2. Bidding Sites
I used to believe that bidding sites would lower the rates for all writers. I no longer believe this. I feel there will always be high payers and there will always be low payers and neither has to worry about the other. However, if we’re going to throw out the argument that web content sites are low paying and promote poor writing, we have to go after the bidding sites too.
Disclaimer: Not all bidding site gigs pay .50 cents per article, nor are all bidding site writers of the amateur variety, but there are enough bad to overshadow the good. (Just like content sites)
Here’s the thing: I didn’t last long with bidding sites. The reason I didn’t stick with them is because I couldn’t get work at a decent rate of pay. When I quoted my usual rate I was told I had some nerve bidding so high when I wasn’t even rated. When I showed these potential clients my resume and long list of writing credits, they said it had no bearing. I had to be rated at that website which means I have to start very, very low and work my way up. I didn’t last long.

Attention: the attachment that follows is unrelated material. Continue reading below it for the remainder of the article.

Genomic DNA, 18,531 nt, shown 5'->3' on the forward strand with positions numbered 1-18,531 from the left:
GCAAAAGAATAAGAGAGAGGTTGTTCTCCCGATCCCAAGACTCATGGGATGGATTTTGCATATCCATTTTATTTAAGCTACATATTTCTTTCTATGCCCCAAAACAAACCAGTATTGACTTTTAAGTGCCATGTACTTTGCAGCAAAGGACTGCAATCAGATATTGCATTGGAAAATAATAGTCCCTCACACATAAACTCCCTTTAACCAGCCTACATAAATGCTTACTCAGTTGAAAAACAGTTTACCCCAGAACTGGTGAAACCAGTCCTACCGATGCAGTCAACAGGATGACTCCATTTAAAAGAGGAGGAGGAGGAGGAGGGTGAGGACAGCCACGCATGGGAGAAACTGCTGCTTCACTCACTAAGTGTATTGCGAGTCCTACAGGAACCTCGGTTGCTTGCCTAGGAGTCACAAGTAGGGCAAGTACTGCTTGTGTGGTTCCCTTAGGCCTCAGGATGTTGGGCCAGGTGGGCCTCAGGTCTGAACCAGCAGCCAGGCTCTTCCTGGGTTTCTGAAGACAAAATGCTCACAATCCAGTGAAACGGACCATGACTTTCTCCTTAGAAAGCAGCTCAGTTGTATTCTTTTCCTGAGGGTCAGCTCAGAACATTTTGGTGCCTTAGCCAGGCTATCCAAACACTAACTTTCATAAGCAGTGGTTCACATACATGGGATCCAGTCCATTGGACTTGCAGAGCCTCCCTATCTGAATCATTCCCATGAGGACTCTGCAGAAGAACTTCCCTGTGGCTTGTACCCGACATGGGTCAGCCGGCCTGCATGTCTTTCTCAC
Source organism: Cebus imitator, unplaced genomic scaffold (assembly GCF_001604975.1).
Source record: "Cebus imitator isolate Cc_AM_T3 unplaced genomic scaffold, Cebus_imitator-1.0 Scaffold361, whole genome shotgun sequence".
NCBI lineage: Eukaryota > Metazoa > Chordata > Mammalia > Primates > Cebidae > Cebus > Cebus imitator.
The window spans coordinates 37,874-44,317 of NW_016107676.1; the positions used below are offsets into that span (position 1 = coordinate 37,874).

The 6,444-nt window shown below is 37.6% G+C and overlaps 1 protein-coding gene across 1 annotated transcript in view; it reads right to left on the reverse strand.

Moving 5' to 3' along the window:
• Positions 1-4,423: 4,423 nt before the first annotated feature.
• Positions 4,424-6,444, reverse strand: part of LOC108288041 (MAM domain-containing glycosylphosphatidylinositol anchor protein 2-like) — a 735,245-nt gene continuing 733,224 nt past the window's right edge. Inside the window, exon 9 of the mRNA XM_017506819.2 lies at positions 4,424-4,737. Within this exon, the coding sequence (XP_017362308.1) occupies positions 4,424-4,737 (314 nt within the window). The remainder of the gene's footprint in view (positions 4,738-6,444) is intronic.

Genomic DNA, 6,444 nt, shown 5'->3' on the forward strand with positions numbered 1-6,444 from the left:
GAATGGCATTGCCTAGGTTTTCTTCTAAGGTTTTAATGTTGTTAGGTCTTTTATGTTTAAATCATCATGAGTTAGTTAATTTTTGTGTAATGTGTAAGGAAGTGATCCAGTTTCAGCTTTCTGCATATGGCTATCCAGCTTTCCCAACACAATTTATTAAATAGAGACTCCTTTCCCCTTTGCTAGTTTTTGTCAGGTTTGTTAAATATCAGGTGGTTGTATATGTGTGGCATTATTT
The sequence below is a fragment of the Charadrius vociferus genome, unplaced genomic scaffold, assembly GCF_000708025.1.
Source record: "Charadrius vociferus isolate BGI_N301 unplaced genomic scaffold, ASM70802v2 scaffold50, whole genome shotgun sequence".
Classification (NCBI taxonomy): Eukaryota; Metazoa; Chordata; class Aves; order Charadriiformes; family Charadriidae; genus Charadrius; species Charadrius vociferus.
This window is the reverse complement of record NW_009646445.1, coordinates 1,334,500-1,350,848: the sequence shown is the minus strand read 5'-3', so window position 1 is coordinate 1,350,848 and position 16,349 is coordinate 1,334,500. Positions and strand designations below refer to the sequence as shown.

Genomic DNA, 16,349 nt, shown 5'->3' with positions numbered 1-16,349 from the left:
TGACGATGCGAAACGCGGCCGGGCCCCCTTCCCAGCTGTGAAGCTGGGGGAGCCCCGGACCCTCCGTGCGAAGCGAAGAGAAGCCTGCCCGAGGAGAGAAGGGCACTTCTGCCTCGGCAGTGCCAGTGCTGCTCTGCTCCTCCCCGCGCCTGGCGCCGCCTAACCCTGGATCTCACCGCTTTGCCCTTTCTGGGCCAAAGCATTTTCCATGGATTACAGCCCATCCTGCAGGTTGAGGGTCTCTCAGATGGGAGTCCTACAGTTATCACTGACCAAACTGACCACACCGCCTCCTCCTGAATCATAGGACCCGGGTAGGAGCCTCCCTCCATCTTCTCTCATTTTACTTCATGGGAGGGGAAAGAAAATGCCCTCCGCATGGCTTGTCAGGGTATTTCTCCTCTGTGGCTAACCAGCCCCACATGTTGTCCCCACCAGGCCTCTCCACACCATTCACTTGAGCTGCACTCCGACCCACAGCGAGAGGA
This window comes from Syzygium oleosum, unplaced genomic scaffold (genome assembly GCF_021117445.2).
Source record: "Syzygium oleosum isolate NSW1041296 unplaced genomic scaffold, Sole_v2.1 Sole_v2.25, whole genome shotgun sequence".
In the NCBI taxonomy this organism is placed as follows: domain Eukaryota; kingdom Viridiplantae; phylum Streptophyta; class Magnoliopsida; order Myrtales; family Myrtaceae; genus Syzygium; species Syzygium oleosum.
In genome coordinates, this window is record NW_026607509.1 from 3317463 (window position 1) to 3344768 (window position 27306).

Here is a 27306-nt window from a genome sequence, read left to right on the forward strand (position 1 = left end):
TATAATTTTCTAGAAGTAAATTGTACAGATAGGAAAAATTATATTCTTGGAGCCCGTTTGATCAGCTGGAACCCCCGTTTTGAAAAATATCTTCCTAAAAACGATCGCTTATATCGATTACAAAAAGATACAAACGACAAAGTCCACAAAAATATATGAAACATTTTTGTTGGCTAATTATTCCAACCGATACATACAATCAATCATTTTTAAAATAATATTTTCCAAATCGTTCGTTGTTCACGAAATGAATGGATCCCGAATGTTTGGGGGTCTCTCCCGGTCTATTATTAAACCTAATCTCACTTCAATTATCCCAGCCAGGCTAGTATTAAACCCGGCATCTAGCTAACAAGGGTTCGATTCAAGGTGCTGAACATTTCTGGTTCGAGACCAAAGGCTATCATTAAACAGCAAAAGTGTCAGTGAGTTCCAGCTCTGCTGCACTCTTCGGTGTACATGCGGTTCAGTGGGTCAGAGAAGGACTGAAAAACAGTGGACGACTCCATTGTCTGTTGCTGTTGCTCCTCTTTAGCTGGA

Another thing about the bidding sites is that they are a true global market place. A bidder in America might think $50 is a decent starting bid (and good luck getting that one), while a bidder in India or Romania might think $1 or $2 is a decent starting bid. No matter what you bid, there’s always someone willing to go lower. Granted, there are clients who are willing to go higher, but I don’t see clients paying over $10 or $15 as being the norm. Most bidding site clients are looking for the lowest bid possible. Moreover, there are plenty of unrealistic expectations. For example, 100 articles needed in a two week period. A person bidding $2 a pop on 100 articles about anti-freeze isn’t going to put in a best effort. I’d like to submit that bidding sites are a major contributor to poor content on the web, yet I don’t see many people raising torches or pitchforks in front of these castles.